twelve hundred trees just coming into
bearing, He estimates his crop at 3,000
bushels. His entire crop is sold to a
grocer at Philipsburg, and the first ship-
ment will be made to-morrow.—ZLock
DeAra To THE CANINES.—The dog
poisoner has certainly been getting in
his work, as about eight or ten dogs have
died from the effects of poison within
the past few days. Jake Cohn lost his
beautiful large English mastiff, on Sat-
urday, also Charles Hull lost a good fox
hound, Yesterday the large Newfound-
land dog of Dr. J. M. Smith, one pe-
longing to the Cherry Grove dairyman
George Grazier, one owned by John
Miller, and one whose owner we failed
to learn, all died from the effects of
poison being administered. If the fiend
would single out only the worthless curs,
but instead he seems bent or killing the
best ones. The poisoner had better keep
a sharp lookoat, for if caught it will go
bard with him.— Tyrone Herald.
SuMMER’S PET INSTITUTIONS.—The
great American institution, the picnic,is
now upon usin dead earnest, and will
blossom for a couple months. Take a
full fledged picnic, one that is festooned
with a brass band, seasoned with chats,
laughter and hearty games, embellished
with pratty girls and maidens, and fres-
coed with oranges, cake, and ice cream,
and it is quite an elaborate affair and
productive of much pleasure and enjoy-
ment. Itdoes the little folks good and
invigorates the older ones, while the
singing birds, green woods, pure air and
health giving sunshine tend io refresh,
refine and to make us ail better, point-
ing us to the higher power whence cometh
these many blessings. Yes, we welcome
the picnic, we enjoy it, we revel in it.
A NEW PLAGUE.—A new insect has
made its appearance in some sections of
the State, and for want of a better name
it has been christened the ‘‘potato
louse.” Tt is a worse pest thun the po-
tato bug, for the bugs can be shaken off
the potato stalks, but not so with the
louse. + Paris green will kill the bug,
but does not seem to have any effect on
the louse. The farmers have tried many
ways to get rid of the insect, but so far
have not succeeded. The louse is very
small, so small as to be hardly visible to
the naked eye, and they cover the pota-
to leaves so that scarcely any of the leaf
can be seen. They eat the leaf, and in
a few days it will wither. It does not
take long for the insect to destroy acres
At that rate circuses are so cheap that |
BELLEFONTE WINS AT LaAsT,—After
players pulled themselves together on
Wednesday afternoon and treated the
small audienceat the Ball Park to a
streak of batting and fielding which has
seldom, 1f ever, been equaled on a
The P. BR. R. team, of Harrisburg,
were the victims but when it was an-
nounced that Gamble,the crack ex-Inter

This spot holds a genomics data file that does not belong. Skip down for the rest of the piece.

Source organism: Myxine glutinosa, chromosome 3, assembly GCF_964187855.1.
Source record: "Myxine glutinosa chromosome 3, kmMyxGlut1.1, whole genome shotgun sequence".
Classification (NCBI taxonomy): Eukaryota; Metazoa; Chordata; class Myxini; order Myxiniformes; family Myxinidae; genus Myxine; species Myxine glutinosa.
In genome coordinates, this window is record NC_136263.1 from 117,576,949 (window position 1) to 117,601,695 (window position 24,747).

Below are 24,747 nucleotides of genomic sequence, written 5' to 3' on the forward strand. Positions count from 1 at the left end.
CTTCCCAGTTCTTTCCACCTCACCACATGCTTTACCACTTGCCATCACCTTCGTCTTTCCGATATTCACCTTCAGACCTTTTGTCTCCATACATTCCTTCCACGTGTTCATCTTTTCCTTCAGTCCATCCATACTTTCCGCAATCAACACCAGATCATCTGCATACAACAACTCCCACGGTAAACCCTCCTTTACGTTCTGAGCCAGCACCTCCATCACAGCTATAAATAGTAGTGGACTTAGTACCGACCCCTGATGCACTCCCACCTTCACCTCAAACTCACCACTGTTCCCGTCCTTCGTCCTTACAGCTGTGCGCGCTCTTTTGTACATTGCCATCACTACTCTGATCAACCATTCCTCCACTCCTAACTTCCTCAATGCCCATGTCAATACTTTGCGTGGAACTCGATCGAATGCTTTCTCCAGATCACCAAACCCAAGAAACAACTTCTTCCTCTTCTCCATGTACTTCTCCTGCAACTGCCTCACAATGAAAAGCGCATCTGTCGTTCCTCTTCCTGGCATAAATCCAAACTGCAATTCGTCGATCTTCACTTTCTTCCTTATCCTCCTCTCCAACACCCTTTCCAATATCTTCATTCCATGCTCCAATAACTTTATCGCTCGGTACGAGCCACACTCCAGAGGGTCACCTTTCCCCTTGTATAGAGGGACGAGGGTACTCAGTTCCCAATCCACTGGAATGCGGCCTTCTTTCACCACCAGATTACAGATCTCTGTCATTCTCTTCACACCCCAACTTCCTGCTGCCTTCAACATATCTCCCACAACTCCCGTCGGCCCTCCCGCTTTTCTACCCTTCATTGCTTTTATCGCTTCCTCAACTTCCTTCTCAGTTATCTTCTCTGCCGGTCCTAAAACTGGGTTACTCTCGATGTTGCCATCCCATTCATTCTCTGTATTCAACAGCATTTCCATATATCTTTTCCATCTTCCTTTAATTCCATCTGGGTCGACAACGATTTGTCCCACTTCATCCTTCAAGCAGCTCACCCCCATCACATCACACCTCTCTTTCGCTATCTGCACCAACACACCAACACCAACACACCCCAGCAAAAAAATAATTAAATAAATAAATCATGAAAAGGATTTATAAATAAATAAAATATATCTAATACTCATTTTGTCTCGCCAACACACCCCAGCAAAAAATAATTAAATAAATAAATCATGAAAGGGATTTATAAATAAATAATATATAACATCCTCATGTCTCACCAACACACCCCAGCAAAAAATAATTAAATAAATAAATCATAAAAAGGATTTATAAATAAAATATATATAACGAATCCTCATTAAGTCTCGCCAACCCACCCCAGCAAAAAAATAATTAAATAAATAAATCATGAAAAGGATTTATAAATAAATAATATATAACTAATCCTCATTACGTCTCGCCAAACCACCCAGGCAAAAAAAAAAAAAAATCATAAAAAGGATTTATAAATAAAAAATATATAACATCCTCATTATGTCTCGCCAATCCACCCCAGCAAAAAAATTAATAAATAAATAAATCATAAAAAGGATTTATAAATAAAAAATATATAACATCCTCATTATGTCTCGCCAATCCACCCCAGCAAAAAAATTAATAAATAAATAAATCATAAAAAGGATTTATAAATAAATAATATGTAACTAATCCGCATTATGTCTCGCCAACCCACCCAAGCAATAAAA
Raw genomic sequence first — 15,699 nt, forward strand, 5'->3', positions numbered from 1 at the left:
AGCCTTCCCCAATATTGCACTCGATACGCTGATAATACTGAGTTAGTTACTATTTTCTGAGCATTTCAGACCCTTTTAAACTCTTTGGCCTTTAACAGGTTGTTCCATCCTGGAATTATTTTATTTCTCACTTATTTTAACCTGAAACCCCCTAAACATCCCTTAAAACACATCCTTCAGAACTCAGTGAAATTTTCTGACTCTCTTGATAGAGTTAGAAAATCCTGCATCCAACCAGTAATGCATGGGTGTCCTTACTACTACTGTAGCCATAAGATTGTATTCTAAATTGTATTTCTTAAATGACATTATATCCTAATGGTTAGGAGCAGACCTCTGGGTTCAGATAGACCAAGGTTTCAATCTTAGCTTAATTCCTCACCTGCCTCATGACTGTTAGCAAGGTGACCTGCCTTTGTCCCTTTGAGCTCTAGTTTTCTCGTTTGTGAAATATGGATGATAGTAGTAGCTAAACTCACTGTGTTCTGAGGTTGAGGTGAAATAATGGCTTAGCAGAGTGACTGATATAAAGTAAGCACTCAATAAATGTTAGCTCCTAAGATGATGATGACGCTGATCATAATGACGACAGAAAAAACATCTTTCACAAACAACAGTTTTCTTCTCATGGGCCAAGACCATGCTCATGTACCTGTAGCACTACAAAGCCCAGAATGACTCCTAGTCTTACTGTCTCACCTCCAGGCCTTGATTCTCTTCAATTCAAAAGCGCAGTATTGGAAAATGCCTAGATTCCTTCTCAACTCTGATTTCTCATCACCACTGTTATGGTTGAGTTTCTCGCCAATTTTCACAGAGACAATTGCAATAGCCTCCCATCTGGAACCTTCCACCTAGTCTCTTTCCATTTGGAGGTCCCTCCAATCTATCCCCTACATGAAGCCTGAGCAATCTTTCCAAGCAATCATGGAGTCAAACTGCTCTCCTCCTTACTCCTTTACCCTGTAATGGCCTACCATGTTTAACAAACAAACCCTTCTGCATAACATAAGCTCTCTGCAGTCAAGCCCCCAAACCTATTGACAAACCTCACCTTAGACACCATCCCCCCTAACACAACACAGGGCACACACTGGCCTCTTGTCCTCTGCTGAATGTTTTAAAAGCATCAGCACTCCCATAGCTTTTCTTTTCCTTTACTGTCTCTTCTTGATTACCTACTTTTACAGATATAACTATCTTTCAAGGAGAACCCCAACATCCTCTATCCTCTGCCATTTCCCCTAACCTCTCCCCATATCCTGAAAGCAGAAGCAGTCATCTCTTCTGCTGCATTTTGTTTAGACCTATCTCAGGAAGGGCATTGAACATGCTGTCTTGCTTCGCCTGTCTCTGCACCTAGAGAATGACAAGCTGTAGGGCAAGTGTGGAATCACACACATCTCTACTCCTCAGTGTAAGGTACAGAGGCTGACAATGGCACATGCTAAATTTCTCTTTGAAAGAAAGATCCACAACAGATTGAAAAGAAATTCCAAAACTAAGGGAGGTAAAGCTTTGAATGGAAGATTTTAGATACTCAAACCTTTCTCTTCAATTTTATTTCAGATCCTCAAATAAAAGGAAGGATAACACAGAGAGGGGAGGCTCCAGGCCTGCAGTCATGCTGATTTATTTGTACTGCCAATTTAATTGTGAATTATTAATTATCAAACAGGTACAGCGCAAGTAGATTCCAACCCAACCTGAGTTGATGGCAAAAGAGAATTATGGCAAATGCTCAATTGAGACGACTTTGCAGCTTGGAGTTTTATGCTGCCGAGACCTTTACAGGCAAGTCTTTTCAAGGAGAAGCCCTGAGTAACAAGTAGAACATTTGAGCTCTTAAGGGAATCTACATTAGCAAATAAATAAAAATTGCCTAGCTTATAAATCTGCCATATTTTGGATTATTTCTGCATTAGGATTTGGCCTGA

State League pitcher, would occupy the
box for them, the most sanguine prediz-
ted another defeat, but t’was not so, for
our men had put on their batting clothes
and even if they didn’t look very gay in
them, we'll forgive it for the way they
jumped onto Gamble. It was exhilera-
ting indeed to sce big Bobby McKnight
and little Pat. Rine lining out singles
and capering around the bases. = It was
new to them. It was new to us.
.Petriken.Quigley and Atherton led the
batting for Bellefonte,but we're sorry to
say the visitors were without a leader, for
Atherton had them at his mercy and
when he didn’t strike them out they
popped up little flies which our fielders
took with an ease that was wonderful.
For the home team we cannot pick
outone man who pluyed better than an-
other, and the play of the visitors was
characterized by stupidity throughout.
The score by innings was as tfoliows :
Harrisburg P. R. R. .000200001—3
Bellefonte 4240010 0%—~11
Summary—Earnod runs, Bellefonte 5; 2-
base hits, Petriken G., Riemer; 3-base hits,
Petriken F.; sacrifice hits, Atherton, Smith ;
struck out, Petriken R, 2, Rine, Stewart, Min-
nick, Madden, Gamble 2, Riemer 2; stolen
bases, Petriken R. 2, Woodcock 2, Petriken G.,
Atherton 2, Rine, Reese, Minnick 2, Madden,
Gamble ; left on base, Bellefonte 7 Harrisburg
P. R. R. 8; base on balls, Smith, Sweitzer ; hit
by bail, Riemer ; passed balls, Kauffman 2,
Stewart 3; time of game 2 hours; umpire
When the next game is played let ev-
eryone turn out and encourage the boys
to keep the winning gait they have
PossiBLE MURDER AND SUICIDE.—
On Wednesday morning last the little
English hamlet, called Keystone Hill,
near Philipsburg, was the scene of a
double tragedy which in all probability
will result in a murder and suicide.
Reuben Wilkings and John Wilson
are Englishmen and fast friends. «. Both
came to this country about four years
ago, Wilson paying Wilking’s pas-
age. Wilkings is unmarried and has
made his home with Wilson's family.
Recently reports reached Wilson's
ears that a criminal intimacy existed be-
tween his wife and Wilkings, and
while he did not believe the rumors to
have any foundation in fact, he told his
wife that she had better tell Wilkings
to leave and in that way stop the talk,
She did not do so, however, but said
that her husband should tell him to leave.
The charges were repeated,and again he
asked kis wife to give Wilkings his walk-
ng papers; that he could not do so
owing to his old friendship.
Wednesday morning Mrs. Wilson told
‘Wilkings of the report,and asked him to
leave. He expostulated, and words fol-
lowing, he picked up a piece of a base
ball bat, and while the woman was
combing her hair in front of a looking-
glass, struck her on the back of the
head. The woman staggered a few
steps and fell out of the door into the
yard. Her skull is badly fractured.
‘Wilkings stood for a moment con-
templating the deed he had committed,